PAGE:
Prager goes on to give a particularly disturbing example of the rejection of values and rules rooted in "white ways of doing things." This rejection, it seems to me, is a tacit admission of inadequacy and incompetence. When people can't compete by playing by the rules they'll mask their failure any way they can. Unfortunately, some on the Left think this is as it should be. You can read about the farce to which I refer at the link.

Some years ago I wrote a response to a student who displayed precisely this sense of guilt at what she thought was her privileged status. The response is here.

Wednesday, April 23, 2014

Saletan's Modest Proposal

A friend once asked why I opposed disclosing and publicizing political donations. I replied that such disclosures make targets of people for those who would destroy them because of their political convictions. The recent resignation of Brendan Eich at Mozilla is a fine example of how this works. The LA Times published a list of people who donated money to groups fighting to keep the definition of marriage what it has always been and Eich's name turned up on the list. The employees of Mozilla and the board of directors felt that such a man could not lead their company despite his many other virtues, and they forced his resignation.

Will Saletan at Slate is evidently not satisfied. In a column he later said was supposed to be a satire he calls for similar measures against everyone who opposes gay marriage. The column may be a satire, but if so, it's a very poorly written example. Satire is obviously satirical, and Saletan's column is not at all obvious. Here's some of what he said. You decide:
Some of my colleagues are celebrating. They call Eich a bigot who got what he deserved. I agree. But let’s not stop here. If we’re serious about enforcing the new standard, thousands of other employees who donated to the same anti-gay ballot measure must be punished.

More than 35,000 people gave money to the campaign for Proposition 8, the 2008 ballot measure that declared, “Only marriage between a man and a woman is valid or recognized in California.” You can download the entire list, via the Los Angeles Times, as a compressed spreadsheet. Each row lists the donor’s employer. If you organize the data by company, you can add up the total number of donors and dollars that came from people associated with that company.

The first thing you’ll notice, if you search for Eich, is that he’s the only Mozilla employee who gave to the campaign for Prop 8. His $1,000 was more than canceled out by three Mozilla employees who donated to the other side.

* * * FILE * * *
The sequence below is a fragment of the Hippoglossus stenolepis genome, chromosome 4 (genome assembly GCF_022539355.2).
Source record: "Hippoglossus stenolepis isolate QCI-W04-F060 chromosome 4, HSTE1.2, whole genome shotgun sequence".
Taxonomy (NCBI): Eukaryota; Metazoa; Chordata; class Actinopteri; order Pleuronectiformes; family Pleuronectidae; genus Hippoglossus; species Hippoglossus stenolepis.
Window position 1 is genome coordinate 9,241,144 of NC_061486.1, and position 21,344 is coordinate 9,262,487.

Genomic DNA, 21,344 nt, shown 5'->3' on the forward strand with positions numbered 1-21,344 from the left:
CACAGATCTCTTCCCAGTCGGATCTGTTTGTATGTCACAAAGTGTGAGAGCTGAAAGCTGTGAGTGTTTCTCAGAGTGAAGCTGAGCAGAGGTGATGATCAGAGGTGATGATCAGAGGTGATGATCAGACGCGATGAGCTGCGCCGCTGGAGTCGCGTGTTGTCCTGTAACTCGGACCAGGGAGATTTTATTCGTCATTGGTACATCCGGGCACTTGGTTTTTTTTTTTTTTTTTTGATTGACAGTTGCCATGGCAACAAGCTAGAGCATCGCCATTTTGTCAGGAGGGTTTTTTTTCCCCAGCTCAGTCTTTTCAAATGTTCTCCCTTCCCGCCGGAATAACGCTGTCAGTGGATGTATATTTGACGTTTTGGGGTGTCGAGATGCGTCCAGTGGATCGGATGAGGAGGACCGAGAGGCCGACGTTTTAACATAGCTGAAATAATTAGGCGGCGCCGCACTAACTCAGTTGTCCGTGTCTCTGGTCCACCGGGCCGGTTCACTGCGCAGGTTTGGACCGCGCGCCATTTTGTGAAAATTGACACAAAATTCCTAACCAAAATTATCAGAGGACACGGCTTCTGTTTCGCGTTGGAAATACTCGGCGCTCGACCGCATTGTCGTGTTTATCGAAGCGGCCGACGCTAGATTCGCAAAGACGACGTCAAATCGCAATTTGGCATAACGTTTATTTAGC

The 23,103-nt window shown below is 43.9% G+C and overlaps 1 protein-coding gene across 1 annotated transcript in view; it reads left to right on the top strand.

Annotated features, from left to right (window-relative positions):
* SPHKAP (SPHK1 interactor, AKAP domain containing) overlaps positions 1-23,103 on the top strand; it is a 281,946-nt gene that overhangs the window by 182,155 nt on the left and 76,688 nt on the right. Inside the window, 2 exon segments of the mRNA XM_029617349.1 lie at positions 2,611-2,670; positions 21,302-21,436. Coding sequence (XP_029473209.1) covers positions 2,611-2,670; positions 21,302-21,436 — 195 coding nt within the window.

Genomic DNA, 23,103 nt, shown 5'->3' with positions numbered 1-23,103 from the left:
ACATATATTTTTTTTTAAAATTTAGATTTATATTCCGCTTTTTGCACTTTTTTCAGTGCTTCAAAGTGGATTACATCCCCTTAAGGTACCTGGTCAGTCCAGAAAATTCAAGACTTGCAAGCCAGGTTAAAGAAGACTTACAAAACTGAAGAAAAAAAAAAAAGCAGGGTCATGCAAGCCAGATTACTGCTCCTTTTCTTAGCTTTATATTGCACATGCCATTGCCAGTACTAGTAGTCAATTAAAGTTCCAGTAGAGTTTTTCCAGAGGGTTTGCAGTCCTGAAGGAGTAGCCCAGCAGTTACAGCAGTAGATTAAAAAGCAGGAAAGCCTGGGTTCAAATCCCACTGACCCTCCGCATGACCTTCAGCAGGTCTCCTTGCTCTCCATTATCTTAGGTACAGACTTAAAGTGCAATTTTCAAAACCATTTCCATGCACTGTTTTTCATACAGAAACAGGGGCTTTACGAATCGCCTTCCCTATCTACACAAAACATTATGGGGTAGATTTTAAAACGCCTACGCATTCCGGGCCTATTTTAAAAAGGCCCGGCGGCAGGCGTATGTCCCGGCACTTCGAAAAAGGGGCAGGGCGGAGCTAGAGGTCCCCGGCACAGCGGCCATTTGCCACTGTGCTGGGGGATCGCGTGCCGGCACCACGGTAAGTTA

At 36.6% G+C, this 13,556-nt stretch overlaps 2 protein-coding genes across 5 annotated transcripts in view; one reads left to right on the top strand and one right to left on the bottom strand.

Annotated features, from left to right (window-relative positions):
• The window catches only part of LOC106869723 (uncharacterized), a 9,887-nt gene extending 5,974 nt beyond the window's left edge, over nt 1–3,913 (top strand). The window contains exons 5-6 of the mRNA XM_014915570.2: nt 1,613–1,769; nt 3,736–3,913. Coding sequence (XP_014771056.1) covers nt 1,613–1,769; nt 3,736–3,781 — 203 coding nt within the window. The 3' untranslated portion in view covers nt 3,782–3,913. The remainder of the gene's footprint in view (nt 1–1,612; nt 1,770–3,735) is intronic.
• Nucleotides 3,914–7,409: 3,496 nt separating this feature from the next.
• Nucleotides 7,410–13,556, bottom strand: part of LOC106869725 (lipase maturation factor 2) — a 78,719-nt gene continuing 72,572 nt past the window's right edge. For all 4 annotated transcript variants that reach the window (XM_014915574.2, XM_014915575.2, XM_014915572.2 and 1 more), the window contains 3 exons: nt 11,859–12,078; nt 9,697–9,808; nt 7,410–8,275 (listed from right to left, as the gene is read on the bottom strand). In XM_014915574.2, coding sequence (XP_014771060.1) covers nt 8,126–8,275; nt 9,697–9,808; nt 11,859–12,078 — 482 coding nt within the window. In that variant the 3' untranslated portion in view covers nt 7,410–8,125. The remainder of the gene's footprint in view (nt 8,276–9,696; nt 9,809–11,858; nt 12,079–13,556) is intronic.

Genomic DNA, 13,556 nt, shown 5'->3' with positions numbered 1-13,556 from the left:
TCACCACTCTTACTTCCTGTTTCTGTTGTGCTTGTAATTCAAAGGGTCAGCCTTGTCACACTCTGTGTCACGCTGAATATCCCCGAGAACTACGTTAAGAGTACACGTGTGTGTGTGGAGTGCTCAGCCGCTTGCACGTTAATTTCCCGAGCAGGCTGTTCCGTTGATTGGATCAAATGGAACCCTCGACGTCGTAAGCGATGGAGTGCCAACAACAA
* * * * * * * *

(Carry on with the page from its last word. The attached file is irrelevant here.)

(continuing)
The next thing you’ll notice is that other companies, including other tech firms, substantially outscored Mozilla in pro-Prop 8 contributions attributed to their employees. That includes Adobe, Apple, Google, Microsoft, Oracle, Sun Microsystems, and Yahoo, as well as Disney, DreamWorks, Gap, and Warner Bros.

Thirty-seven companies in the database are linked to more than 1,300 employees who gave nearly $1 million in combined contributions to the campaign for Prop 8. Twenty-five tech companies are linked to 435 employees who gave more than $300,000. Many of these employees gave $1,000 apiece, if not more. Some, like Eich, are probably senior executives.

Why do these bigots still have jobs? Let’s go get them.

To organize the next stage of the purge, I’ve compiled the financial data into three tables.
Saletan follows with charts which show the donations of employees of various organizations which donated to pro-prop 8 organizations. He closes with this:
If we’re serious about taking down corporate officers who supported Proposition 8, and boycotting employers who promote them, we'd better get cracking on the rest of the list. Otherwise, perhaps we should put down the pitchforks.
Whether he was serious or not, not a few of his commenters took him seriously. It reflects an inquisitorial mindset that refuses to tolerate opinions which differ from one's own. If the dissenter can be punished, he must be. That's why I think political donations should be just as secret as one's ballot. There is in our society, particularly on the left, a broad streak of fascism, people who agree with Saletan's "modest proposal" and who would seek vengeance on those who think otherwise. We need to be protected from them.